Sydnie Davis  05:00

Yeah, it felt like you're kind of going against the grain, especially with the leadership individuals. 


Amber Sherman  05:07

Yeah, I feel like some people don't agree with the superintendent or don't necessarily agree with the school leadership, they'll look for ways to not have those people let those people have a voice basically.


Sydnie Davis  05:19

Well, you know, the the name of the podcast is Disappearing Ink, you know, not only, you know, not only is it a program that is no longer, but the resources and the opportunities, that Teen Appeal brought to those students are fastly fading, especially when you consider the fact that high school newspapers are really becoming obsolete, just with the emergence of social media and digital communication. I mean, there were just a lot of really cool things to be a part of, and, you know, you mentioned, you know, some of those hard hitting questions or hard hitting articles that kind of pushed against, you know, can you describe a particularly challenging article or project that you worked on during that time? You know, and how, you know, maybe give us a little bit of how you guys overcame it, or dealt with some of the pushback?


Amber Sherman  06:10

Well, I think just the the push back against arts funding, like that was a big thing. When I was in school, we had different arts programs, but they dwindled quite a bit. And it's more like a overtaken or like a optional school that was geared towards those type of programs, like towards arts, like you didn't have that in the title of your school, or that was down for, you didn't get funding for that. And so those programs just kind of disappeared. And I think they, US writing about them, but also like, pushing against the narratives of of, you know, schools and predominantly white neighborhoods not having art funding was kind of a turn off for them too. Because it, it pushed against that narrative of, you know, we're doing the best we can for our students, when realistically, we're only giving the people who we feel are talented enough, or are deserving enough or are willing to go to optional school, the money to continue arts programming, and because overtuned is award winning, and they can keep their funding, but Carver High School, no, I mean, they aren't doing anything with it. They don't need the funding, like that's kind of how it was viewed.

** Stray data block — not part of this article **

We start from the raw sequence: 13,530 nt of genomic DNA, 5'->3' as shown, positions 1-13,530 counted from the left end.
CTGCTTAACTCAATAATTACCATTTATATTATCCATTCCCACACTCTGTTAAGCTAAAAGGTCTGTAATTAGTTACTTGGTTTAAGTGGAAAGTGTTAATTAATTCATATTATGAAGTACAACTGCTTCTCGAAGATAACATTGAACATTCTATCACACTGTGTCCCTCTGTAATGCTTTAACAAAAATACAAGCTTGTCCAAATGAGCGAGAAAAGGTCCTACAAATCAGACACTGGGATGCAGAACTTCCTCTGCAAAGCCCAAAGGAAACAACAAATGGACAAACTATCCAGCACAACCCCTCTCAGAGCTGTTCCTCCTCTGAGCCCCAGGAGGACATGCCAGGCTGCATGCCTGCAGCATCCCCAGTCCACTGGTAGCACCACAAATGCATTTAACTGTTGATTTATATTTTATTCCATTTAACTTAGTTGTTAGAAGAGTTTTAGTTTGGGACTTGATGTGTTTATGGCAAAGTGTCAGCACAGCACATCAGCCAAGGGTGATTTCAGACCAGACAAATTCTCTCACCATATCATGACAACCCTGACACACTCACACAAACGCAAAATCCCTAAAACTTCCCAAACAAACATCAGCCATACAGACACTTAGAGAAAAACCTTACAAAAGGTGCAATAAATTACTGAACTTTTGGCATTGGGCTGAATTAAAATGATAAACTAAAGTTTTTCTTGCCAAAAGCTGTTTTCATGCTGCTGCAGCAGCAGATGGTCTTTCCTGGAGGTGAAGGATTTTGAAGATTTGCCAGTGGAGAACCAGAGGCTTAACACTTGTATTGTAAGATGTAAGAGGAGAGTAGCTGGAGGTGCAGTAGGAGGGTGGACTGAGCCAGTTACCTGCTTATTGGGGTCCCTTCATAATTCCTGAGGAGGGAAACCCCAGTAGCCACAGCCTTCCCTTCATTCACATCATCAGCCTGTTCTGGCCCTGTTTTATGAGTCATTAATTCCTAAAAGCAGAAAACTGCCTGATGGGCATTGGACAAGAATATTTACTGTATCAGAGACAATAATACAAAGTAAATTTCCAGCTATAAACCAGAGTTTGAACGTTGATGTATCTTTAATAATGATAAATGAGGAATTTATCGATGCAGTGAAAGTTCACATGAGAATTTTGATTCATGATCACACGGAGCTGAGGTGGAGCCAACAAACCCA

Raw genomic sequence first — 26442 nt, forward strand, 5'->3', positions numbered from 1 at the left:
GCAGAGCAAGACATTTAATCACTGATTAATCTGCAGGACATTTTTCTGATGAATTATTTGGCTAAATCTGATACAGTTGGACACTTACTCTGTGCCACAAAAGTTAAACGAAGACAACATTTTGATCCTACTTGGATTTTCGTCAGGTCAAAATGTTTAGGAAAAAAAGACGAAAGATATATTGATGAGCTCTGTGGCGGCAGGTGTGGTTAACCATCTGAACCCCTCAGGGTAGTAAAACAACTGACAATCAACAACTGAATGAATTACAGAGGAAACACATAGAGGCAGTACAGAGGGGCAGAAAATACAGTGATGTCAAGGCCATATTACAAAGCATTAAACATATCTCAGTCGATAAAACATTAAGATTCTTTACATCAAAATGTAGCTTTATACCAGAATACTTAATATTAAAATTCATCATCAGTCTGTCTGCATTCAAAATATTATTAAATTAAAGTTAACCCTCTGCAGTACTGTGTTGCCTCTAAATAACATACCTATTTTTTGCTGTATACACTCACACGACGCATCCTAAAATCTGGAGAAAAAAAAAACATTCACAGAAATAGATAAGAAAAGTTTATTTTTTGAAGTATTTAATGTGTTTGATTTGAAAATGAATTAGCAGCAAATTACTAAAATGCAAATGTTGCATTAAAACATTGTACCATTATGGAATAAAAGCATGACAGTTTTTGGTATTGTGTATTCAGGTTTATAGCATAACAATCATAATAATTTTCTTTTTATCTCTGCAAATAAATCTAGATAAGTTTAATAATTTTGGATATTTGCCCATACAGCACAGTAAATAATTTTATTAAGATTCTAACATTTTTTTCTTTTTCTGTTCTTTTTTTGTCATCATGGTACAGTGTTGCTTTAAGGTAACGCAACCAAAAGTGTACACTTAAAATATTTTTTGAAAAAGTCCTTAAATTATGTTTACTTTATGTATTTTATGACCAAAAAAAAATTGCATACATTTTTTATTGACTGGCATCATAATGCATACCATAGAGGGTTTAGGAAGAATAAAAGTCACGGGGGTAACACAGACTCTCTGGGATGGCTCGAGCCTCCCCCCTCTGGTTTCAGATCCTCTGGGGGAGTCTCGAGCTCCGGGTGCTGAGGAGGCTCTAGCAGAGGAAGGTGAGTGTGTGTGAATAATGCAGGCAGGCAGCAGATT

Sydnie Davis  07:19

Yeah, no, that's super unfortunate. I mean, I'm assuming and just reading through the articles that you guys said a lot to support, you know, support the community, you know, what impact do you think that had had on the community and maybe even yourself personally.


Amber Sherman  07:37

I think it tied in, like community voice, that when folks different that didn't necessarily have a place for community voice, and it made it more accessible. So someone who can't necessarily go to school were meeting at three o'clock on in the middle of the week, but they can speak to someone from a newspaper, or a voice their concerns and those concerns are gonna get hurt because they're going to disseminate that newspaper to all these different students in different communities. I think that that did make a difference.


Sydnie Davis  08:05

And that's really cool. You know, how did it you know, outside of just supporting our community, you know, you said it affected yourself personally, you know, how do you believe it Teen Appeal helped develop your skills like in writing and editing and communication you know, that's the other half was like it was supporting the community but it was also meant to shape the students that were in the program.


Amber Sherman  08:32

Um, I definitely think it contributed a bit especially like my editing skills, I wouldn't really say my writing skills because I was already an impeccable writer. But I did the high school too. And I think they made it easier to edit my speeches and stuff like that for debate and give more of like a creative outlet to kind of decide what I want to focus on like what kind of writing I want to do really opened my eyes to like other avenues around like investigative journalism and stuff like that


Sydnie Davis  09:07